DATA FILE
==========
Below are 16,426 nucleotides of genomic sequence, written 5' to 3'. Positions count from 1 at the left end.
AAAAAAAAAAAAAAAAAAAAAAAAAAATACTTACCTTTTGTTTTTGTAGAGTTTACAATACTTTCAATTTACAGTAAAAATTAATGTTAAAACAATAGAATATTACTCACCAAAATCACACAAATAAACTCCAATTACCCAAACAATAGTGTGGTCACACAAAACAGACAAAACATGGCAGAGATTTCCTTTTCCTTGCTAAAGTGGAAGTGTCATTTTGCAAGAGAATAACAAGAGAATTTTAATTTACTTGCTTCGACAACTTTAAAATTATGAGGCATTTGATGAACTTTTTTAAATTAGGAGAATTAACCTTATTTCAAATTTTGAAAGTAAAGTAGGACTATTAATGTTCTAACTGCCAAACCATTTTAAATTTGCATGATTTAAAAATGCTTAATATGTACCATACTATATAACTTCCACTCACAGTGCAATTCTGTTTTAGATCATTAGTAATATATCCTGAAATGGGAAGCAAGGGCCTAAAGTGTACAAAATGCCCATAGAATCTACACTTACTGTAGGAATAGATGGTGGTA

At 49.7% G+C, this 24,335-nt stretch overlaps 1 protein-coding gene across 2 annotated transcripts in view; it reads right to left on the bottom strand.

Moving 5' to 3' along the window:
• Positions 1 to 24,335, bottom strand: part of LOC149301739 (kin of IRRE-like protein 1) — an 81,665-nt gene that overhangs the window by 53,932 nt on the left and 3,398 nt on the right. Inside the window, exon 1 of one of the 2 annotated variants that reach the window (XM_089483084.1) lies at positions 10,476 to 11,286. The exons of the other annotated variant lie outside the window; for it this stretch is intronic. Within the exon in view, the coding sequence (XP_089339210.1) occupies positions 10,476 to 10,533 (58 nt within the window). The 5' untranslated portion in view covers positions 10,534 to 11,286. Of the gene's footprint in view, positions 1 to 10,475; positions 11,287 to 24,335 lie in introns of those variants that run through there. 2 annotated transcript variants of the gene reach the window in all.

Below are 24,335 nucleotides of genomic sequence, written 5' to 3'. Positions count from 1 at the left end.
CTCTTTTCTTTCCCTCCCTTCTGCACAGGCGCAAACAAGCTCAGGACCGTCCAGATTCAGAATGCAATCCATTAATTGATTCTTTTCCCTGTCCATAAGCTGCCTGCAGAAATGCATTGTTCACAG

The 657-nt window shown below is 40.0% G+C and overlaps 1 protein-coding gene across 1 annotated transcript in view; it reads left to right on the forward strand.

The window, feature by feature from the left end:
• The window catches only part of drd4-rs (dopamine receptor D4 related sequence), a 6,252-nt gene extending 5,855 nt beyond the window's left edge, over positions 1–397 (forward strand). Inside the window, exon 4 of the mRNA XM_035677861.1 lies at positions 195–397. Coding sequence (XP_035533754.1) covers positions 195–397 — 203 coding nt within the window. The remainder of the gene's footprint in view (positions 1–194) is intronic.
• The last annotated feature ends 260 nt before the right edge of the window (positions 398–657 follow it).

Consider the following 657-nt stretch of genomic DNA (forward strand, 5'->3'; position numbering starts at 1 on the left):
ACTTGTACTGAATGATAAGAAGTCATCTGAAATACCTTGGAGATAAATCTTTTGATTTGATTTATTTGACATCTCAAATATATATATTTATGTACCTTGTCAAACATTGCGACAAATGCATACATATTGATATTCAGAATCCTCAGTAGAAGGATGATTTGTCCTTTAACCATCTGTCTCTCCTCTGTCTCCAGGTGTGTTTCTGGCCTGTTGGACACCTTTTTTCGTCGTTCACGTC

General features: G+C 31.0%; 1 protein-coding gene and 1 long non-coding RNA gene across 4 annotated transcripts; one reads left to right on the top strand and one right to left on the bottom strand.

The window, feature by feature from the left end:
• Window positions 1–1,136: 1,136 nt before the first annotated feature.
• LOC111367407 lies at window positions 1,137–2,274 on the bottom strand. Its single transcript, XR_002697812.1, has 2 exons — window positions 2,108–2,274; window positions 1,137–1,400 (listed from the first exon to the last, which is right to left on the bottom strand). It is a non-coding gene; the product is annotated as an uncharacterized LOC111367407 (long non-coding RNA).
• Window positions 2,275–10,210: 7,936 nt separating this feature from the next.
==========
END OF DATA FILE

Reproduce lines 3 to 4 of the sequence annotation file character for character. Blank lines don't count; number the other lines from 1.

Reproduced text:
At 49.7% G+C, this 24,335-nt stretch overlaps 1 protein-coding gene across 2 annotated transcripts in view; it reads right to left on the bottom strand.

Moving 5' to 3' along the window: